While industry groups furiously lobby, it’s now t-minus two weeks until the super/jumbo conforming loan limits that provide for federally backed mortgages up to $729,750 in high cost areas like San Francisco are set to expire on September 30.
As we first reported two weeks ago, it would appear as though Obama’s administration has changed its position and would now support a two-year extension despite the Treasury Department’s recommendation to let the limits reset lower.
Co-sponsored by California Senator Diane Feinstein, the Homeownership Affordability Act of 2011 which would extend the higher loan limits through the end of 2013 has been referred to the Committee on Banking, Housing, and Urban Affairs but hasn’t made much progress since being introduced at the beginning of August.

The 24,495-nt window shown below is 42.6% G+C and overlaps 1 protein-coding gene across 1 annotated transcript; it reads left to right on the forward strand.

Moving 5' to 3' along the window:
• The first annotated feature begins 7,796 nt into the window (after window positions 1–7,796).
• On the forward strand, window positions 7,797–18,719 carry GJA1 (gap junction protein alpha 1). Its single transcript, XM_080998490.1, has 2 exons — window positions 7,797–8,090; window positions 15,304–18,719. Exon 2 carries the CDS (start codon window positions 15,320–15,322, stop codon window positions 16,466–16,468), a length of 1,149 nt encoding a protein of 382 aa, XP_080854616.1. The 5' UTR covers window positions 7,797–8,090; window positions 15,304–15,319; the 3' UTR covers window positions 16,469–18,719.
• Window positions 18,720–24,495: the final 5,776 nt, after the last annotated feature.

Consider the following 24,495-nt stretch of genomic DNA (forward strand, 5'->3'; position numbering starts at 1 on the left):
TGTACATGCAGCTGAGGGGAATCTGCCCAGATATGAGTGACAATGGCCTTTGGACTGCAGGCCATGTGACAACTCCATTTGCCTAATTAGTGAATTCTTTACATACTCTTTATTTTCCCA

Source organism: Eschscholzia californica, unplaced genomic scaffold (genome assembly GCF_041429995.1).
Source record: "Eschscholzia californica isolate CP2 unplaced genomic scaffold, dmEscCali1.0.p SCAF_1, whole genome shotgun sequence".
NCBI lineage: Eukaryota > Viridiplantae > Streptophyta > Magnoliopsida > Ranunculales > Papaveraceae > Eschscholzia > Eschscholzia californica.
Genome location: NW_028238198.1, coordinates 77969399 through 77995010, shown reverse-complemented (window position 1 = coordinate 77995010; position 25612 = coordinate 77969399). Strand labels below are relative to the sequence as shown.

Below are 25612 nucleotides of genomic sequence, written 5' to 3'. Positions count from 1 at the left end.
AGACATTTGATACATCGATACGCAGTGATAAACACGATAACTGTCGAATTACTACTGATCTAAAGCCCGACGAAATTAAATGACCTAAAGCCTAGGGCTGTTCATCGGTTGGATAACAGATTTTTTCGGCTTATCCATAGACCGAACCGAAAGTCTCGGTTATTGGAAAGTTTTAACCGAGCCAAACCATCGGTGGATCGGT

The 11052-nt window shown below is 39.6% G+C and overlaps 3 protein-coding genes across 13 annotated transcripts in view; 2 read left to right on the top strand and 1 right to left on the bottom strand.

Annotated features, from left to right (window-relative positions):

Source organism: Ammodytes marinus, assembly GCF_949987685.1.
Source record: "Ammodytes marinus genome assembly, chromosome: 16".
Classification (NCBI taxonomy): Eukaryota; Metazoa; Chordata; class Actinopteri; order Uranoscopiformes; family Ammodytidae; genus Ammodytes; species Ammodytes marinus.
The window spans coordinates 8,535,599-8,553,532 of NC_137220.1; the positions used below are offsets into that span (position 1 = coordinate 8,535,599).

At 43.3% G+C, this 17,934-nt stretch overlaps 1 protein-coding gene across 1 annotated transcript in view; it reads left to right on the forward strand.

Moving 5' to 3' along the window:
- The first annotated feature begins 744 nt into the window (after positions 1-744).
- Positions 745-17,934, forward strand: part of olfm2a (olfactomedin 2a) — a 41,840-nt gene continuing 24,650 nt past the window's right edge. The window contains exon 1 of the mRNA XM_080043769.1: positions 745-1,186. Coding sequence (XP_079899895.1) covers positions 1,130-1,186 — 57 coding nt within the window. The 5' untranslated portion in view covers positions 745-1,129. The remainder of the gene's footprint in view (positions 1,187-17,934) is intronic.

With two days to go, we’re calling it 99 percent certain that super conforming loan limits are dead in the water and the upper limit for qualifying loans in San Francisco will officially drop from $729,750 to $625,500, having effectively been in place for a month.
While we don’t expect the change to have a radical impact on the market, we do expect to see an impact on liquidity and values in the $650,000 to million dollar segment due to potentially higher down payment requirements and rates.
∙ T-Minus Two Weeks Until Higher Loan Limits Set To Expire [SocketSite]
∙ If Lowering Rates Isn’t Working, Perhaps Increasing Limits Will [SocketSite]
∙ Conforming Loan Limit Extension Gains Obama’s Support [SocketSite]
∙ Homeownership Affordability Act of 2011 [loc.gov]